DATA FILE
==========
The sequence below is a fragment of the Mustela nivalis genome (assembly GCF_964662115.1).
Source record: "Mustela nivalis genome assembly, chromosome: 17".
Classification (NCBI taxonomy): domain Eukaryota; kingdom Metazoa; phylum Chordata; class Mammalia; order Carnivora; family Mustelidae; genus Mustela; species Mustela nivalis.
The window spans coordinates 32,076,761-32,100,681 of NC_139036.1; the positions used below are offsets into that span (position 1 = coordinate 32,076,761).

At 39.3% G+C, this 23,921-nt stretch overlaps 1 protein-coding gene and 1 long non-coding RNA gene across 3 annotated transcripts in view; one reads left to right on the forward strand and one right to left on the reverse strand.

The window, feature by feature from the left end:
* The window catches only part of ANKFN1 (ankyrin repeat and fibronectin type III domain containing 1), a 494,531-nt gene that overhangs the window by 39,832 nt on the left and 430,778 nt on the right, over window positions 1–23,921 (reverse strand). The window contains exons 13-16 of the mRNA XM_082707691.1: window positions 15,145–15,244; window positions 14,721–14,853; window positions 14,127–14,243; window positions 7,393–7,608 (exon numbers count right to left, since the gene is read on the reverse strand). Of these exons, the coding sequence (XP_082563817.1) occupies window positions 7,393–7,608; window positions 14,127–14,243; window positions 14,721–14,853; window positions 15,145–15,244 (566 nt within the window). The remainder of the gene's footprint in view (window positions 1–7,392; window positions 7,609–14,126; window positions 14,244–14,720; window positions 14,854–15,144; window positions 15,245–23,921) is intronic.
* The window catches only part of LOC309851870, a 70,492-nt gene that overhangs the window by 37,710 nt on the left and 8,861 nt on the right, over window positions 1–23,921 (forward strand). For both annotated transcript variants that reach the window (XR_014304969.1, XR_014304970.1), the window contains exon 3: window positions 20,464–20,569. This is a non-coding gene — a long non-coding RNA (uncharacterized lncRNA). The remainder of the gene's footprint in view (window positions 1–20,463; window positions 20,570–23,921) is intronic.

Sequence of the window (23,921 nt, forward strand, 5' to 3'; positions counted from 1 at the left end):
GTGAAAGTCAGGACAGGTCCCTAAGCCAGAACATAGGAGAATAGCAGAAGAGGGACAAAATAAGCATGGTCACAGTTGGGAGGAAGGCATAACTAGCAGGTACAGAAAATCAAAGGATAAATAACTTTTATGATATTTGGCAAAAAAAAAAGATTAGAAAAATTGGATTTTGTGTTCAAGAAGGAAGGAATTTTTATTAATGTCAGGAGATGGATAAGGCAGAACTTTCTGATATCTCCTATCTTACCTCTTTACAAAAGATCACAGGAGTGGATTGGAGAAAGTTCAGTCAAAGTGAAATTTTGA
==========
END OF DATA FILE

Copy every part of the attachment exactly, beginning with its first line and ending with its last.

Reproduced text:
The sequence below is a fragment of the Mustela nivalis genome (assembly GCF_964662115.1).
Source record: "Mustela nivalis genome assembly, chromosome: 17".
Classification (NCBI taxonomy): domain Eukaryota; kingdom Metazoa; phylum Chordata; class Mammalia; order Carnivora; family Mustelidae; genus Mustela; species Mustela nivalis.
The window spans coordinates 32,076,761-32,100,681 of NC_139036.1; the positions used below are offsets into that span (position 1 = coordinate 32,076,761).

At 39.3% G+C, this 23,921-nt stretch overlaps 1 protein-coding gene and 1 long non-coding RNA gene across 3 annotated transcripts in view; one reads left to right on the forward strand and one right to left on the reverse strand.

The window, feature by feature from the left end:
* The window catches only part of ANKFN1 (ankyrin repeat and fibronectin type III domain containing 1), a 494,531-nt gene that overhangs the window by 39,832 nt on the left and 430,778 nt on the right, over window positions 1–23,921 (reverse strand). The window contains exons 13-16 of the mRNA XM_082707691.1: window positions 15,145–15,244; window positions 14,721–14,853; window positions 14,127–14,243; window positions 7,393–7,608 (exon numbers count right to left, since the gene is read on the reverse strand). Of these exons, the coding sequence (XP_082563817.1) occupies window positions 7,393–7,608; window positions 14,127–14,243; window positions 14,721–14,853; window positions 15,145–15,244 (566 nt within the window). The remainder of the gene's footprint in view (window positions 1–7,392; window positions 7,609–14,126; window positions 14,244–14,720; window positions 14,854–15,144; window positions 15,245–23,921) is intronic.
* The window catches only part of LOC309851870, a 70,492-nt gene that overhangs the window by 37,710 nt on the left and 8,861 nt on the right, over window positions 1–23,921 (forward strand). For both annotated transcript variants that reach the window (XR_014304969.1, XR_014304970.1), the window contains exon 3: window positions 20,464–20,569. This is a non-coding gene — a long non-coding RNA (uncharacterized lncRNA). The remainder of the gene's footprint in view (window positions 1–20,463; window positions 20,570–23,921) is intronic.

Sequence of the window (23,921 nt, forward strand, 5' to 3'; positions counted from 1 at the left end):
GTGAAAGTCAGGACAGGTCCCTAAGCCAGAACATAGGAGAATAGCAGAAGAGGGACAAAATAAGCATGGTCACAGTTGGGAGGAAGGCATAACTAGCAGGTACAGAAAATCAAAGGATAAATAACTTTTATGATATTTGGCAAAAAAAAAAGATTAGAAAAATTGGATTTTGTGTTCAAGAAGGAAGGAATTTTTATTAATGTCAGGAGATGGATAAGGCAGAACTTTCTGATATCTCCTATCTTACCTCTTTACAAAAGATCACAGGAGTGGATTGGAGAAAGTTCAGTCAAAGTGAAATTTTGA